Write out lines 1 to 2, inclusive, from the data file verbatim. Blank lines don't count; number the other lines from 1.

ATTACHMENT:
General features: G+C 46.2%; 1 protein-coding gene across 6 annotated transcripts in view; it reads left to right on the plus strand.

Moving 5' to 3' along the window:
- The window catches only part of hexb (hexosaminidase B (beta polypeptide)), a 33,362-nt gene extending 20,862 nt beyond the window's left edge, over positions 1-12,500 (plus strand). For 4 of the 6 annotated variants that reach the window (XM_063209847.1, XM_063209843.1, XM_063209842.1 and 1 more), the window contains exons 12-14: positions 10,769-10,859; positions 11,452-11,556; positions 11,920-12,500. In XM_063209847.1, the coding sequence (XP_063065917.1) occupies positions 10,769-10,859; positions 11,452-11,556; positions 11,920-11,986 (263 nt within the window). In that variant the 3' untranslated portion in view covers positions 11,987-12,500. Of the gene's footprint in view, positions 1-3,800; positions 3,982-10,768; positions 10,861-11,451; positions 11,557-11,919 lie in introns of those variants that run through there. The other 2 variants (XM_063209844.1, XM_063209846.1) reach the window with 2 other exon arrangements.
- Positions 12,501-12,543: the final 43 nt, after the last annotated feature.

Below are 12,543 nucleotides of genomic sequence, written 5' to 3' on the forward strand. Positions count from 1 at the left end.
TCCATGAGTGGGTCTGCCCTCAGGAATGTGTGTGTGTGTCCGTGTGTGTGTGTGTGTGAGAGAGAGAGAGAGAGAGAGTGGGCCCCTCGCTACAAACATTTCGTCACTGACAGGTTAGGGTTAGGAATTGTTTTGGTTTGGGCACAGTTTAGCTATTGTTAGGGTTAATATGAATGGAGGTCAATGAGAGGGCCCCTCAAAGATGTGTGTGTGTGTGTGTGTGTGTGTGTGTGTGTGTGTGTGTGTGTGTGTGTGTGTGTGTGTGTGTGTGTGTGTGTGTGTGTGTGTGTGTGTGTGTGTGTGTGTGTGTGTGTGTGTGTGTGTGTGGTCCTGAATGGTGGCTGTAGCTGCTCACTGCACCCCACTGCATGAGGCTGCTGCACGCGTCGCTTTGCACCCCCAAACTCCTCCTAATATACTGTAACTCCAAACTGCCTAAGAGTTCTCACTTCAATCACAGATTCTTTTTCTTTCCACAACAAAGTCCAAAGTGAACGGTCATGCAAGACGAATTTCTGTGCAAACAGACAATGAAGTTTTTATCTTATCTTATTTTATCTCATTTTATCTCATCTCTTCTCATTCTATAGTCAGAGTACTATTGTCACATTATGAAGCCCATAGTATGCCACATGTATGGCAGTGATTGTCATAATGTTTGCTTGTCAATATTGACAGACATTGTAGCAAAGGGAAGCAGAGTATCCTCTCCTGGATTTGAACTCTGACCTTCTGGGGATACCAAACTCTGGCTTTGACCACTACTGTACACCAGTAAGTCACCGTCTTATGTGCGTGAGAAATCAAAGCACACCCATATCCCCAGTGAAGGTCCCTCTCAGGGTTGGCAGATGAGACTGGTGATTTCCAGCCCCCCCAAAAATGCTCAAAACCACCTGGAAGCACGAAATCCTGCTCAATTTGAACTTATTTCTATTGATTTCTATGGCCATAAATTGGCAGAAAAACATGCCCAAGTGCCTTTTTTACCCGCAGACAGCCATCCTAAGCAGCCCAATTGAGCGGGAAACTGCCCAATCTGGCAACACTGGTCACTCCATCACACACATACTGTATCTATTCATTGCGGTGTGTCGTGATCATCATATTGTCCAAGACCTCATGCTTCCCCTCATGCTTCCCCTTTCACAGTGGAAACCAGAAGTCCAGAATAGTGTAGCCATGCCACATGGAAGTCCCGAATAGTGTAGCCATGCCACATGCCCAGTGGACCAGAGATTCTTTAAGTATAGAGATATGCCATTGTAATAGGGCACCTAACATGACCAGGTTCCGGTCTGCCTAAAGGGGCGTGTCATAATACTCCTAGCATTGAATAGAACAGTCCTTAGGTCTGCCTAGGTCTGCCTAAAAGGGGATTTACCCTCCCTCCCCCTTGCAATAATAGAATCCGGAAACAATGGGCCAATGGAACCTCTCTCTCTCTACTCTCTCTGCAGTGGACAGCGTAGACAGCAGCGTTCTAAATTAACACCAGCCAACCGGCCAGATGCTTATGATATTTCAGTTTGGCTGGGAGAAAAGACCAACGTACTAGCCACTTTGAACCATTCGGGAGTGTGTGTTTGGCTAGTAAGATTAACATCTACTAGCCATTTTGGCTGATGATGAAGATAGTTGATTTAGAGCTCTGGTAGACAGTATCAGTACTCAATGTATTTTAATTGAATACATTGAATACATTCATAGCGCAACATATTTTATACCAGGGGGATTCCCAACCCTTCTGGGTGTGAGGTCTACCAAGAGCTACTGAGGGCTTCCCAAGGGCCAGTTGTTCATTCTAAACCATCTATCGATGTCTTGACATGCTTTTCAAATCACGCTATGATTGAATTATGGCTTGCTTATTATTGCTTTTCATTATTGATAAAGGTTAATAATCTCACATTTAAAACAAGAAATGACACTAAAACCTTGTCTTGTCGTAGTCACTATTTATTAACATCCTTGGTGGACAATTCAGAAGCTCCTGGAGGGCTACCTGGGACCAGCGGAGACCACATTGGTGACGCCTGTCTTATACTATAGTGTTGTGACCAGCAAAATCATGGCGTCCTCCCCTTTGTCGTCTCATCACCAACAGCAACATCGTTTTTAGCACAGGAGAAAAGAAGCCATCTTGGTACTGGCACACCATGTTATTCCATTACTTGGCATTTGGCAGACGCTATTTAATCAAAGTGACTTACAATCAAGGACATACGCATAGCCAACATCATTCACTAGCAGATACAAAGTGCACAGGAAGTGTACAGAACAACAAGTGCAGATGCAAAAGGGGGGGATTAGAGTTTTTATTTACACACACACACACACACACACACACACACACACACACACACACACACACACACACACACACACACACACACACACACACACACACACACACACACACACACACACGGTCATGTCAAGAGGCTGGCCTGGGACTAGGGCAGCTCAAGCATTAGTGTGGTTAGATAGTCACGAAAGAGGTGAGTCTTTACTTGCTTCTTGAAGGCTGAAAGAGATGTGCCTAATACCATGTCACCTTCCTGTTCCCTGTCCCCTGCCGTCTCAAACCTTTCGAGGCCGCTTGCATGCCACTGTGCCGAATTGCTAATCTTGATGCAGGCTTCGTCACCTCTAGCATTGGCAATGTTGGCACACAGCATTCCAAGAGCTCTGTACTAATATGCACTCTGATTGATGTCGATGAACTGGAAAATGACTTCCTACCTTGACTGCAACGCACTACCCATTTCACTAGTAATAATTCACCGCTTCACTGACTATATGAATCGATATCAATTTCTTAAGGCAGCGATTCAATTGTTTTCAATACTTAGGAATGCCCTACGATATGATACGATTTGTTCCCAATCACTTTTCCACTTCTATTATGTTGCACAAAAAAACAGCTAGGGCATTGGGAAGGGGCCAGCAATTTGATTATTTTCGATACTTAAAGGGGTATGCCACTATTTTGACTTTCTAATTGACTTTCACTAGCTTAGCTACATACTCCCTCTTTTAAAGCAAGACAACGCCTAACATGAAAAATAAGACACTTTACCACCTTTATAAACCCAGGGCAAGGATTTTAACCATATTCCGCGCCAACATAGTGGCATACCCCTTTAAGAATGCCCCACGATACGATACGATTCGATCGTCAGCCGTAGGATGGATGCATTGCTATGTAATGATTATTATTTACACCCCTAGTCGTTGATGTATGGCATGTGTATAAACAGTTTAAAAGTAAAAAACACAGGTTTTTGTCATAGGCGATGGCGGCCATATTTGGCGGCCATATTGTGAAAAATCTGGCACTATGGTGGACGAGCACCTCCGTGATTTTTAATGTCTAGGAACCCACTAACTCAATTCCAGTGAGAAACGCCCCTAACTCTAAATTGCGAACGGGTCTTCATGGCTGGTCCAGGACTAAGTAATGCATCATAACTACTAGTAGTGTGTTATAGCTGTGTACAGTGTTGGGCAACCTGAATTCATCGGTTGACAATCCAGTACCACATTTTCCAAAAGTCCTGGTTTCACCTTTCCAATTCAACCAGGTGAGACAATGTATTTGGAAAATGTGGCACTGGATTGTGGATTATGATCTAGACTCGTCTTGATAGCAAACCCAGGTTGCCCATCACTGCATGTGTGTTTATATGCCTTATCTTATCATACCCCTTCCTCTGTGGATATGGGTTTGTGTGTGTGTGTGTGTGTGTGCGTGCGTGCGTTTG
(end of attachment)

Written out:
General features: G+C 46.2%; 1 protein-coding gene across 6 annotated transcripts in view; it reads left to right on the plus strand.

Moving 5' to 3' along the window: